National Constitution CenterCenturies of Citizenship: A Constitutional Timeline Exhibit
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1886-1906: We encounter prosperity and its perils in an industrial age

November 12, 1898
The backlash began after the war’s end

Members of the Klu Klux Klan

Despite the promise of the Civil War amendments, disturbing reports continue to mount. Violence continues to undermine blacks’ rights.

1866: Rioting whites kill 46 blacks, rape five women, burn 90 homes in Memphis, Tennessee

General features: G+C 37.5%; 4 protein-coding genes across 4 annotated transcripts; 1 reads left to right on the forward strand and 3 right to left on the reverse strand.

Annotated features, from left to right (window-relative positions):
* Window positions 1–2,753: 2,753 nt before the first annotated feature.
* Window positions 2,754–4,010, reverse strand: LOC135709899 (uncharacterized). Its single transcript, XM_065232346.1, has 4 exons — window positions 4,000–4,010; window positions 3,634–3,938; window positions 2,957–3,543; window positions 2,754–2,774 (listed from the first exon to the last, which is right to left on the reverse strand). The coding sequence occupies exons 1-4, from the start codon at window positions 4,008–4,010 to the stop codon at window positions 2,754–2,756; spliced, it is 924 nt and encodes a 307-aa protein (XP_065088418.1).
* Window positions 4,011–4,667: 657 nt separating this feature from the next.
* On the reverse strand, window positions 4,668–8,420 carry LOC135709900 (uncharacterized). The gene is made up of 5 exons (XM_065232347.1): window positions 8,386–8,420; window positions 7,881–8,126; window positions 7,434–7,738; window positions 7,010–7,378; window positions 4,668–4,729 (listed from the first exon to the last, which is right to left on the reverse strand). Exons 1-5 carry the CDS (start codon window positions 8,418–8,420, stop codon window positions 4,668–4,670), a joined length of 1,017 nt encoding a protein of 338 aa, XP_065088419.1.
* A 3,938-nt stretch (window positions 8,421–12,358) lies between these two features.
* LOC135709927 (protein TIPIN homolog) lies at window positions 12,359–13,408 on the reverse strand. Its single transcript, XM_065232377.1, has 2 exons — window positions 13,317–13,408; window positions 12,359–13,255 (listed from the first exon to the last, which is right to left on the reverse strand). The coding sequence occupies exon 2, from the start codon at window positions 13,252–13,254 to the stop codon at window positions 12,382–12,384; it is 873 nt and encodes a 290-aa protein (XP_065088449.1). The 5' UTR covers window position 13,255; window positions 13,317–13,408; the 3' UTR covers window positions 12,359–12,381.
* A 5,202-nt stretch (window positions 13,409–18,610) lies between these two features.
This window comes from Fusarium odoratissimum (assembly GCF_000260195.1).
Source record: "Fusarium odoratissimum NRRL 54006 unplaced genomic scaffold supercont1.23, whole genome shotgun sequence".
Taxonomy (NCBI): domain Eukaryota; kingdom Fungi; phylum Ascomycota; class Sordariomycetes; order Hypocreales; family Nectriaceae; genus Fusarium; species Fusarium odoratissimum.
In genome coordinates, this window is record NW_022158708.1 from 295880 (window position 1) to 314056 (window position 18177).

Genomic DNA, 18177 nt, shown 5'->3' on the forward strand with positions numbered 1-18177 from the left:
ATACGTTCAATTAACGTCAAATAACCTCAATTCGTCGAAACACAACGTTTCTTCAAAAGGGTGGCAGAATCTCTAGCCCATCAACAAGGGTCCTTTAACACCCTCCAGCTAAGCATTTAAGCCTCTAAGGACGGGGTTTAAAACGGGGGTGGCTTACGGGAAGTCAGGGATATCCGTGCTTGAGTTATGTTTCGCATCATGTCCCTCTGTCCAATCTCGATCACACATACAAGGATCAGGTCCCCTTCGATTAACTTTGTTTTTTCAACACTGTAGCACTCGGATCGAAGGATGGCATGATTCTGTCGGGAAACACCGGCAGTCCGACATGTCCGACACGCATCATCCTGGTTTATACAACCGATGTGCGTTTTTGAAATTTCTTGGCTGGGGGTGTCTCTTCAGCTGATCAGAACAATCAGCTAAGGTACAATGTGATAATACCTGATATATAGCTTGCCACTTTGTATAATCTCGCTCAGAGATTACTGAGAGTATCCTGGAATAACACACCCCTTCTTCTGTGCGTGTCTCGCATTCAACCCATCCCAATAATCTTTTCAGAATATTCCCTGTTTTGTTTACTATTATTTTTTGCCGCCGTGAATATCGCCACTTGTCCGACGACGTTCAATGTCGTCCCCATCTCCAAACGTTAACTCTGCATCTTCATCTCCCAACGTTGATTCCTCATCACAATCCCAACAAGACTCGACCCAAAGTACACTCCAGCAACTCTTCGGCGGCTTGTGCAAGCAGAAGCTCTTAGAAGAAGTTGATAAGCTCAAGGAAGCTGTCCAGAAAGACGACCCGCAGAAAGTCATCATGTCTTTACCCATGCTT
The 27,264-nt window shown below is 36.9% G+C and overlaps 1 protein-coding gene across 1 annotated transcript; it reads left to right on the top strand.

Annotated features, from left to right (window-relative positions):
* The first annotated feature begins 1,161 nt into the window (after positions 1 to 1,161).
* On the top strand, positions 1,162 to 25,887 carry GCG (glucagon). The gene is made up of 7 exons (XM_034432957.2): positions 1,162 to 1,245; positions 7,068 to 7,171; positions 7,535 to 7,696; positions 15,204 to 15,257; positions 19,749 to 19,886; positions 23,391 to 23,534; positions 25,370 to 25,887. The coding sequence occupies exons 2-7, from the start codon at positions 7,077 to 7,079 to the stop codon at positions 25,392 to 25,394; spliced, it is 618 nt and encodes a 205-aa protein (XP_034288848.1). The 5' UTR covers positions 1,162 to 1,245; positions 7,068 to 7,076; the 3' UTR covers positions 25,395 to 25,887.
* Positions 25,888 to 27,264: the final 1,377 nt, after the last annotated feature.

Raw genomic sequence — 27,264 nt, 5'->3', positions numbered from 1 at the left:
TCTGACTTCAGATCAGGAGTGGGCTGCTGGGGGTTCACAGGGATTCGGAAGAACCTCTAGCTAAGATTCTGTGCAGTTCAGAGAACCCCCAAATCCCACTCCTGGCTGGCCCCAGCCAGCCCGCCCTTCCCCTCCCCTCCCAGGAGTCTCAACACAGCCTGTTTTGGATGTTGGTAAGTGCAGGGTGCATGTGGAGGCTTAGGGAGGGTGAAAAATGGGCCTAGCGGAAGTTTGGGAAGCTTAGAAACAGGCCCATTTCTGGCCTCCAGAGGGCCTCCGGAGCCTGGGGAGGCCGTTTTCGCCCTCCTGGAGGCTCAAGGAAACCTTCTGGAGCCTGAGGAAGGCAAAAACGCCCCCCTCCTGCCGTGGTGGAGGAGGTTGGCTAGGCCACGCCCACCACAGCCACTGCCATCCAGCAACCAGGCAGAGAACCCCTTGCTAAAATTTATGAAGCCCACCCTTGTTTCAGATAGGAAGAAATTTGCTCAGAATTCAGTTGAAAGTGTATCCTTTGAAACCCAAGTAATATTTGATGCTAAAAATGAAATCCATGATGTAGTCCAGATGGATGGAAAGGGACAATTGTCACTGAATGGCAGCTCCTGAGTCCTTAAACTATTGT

1876: A white mob attacks black veterans on July 4th in Hamburg, South Carolina

1892: Vigilantes lynch 161 blacks

Yesterday, when blacks were elected to the City Council in Wilmington, North Carolina, whites staged a coup, shooting 20 people.

Even though Congress broke up the Ku Klux Klan, bands of whites still terrorize blacks who want to vote.

Officials have also found ways to stop the black vote. Voters must pay a “poll tax” most blacks can’t afford, or take a “literacy test” that’s used to disqualify them.

After “30 years of national life,” says W. E. B. DuBois, “the shadow of a deep disappointment rests upon the Negro people.”

Read about it in the New York times

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